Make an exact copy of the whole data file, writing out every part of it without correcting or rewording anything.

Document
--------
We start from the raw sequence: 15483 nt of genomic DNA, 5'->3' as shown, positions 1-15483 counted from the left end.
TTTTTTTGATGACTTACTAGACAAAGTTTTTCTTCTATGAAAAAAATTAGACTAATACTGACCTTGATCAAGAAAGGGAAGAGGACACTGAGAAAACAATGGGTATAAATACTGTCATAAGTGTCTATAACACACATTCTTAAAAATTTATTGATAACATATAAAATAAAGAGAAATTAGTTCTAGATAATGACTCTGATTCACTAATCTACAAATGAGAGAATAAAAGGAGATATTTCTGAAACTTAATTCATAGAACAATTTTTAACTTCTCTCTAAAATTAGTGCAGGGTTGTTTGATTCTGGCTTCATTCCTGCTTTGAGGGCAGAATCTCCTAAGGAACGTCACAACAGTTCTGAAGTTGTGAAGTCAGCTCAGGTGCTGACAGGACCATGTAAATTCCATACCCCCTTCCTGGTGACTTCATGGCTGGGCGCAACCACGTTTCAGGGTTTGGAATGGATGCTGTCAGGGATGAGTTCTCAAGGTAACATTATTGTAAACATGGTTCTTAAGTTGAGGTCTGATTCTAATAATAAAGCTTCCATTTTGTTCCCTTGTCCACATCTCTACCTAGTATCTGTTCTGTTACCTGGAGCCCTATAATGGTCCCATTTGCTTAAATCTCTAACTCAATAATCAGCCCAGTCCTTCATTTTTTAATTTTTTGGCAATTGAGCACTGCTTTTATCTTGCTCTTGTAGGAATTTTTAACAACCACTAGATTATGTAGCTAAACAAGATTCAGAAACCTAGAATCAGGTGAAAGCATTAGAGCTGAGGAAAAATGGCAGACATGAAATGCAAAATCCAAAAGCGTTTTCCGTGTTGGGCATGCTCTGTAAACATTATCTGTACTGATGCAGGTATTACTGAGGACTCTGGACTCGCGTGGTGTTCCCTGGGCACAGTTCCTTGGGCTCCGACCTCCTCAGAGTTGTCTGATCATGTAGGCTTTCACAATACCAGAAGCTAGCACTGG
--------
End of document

We start from the raw sequence: 15483 nt of genomic DNA, 5'->3' as shown, positions 1-15483 counted from the left end.
TTTTTTTGATGACTTACTAGACAAAGTTTTTCTTCTATGAAAAAAATTAGACTAATACTGACCTTGATCAAGAAAGGGAAGAGGACACTGAGAAAACAATGGGTATAAATACTGTCATAAGTGTCTATAACACACATTCTTAAAAATTTATTGATAACATATAAAATAAAGAGAAATTAGTTCTAGATAATGACTCTGATTCACTAATCTACAAATGAGAGAATAAAAGGAGATATTTCTGAAACTTAATTCATAGAACAATTTTTAACTTCTCTCTAAAATTAGTGCAGGGTTGTTTGATTCTGGCTTCATTCCTGCTTTGAGGGCAGAATCTCCTAAGGAACGTCACAACAGTTCTGAAGTTGTGAAGTCAGCTCAGGTGCTGACAGGACCATGTAAATTCCATACCCCCTTCCTGGTGACTTCATGGCTGGGCGCAACCACGTTTCAGGGTTTGGAATGGATGCTGTCAGGGATGAGTTCTCAAGGTAACATTATTGTAAACATGGTTCTTAAGTTGAGGTCTGATTCTAATAATAAAGCTTCCATTTTGTTCCCTTGTCCACATCTCTACCTAGTATCTGTTCTGTTACCTGGAGCCCTATAATGGTCCCATTTGCTTAAATCTCTAACTCAATAATCAGCCCAGTCCTTCATTTTTTAATTTTTTGGCAATTGAGCACTGCTTTTATCTTGCTCTTGTAGGAATTTTTAACAACCACTAGATTATGTAGCTAAACAAGATTCAGAAACCTAGAATCAGGTGAAAGCATTAGAGCTGAGGAAAAATGGCAGACATGAAATGCAAAATCCAAAAGCGTTTTCCGTGTTGGGCATGCTCTGTAAACATTATCTGTACTGATGCAGGTATTACTGAGGACTCTGGACTCGCGTGGTGTTCCCTGGGCACAGTTCCTTGGGCTCCGACCTCCTCAGAGTTGTCTGATCATGTAGGCTTTCACAATACCAGAAGCTAGCACTGG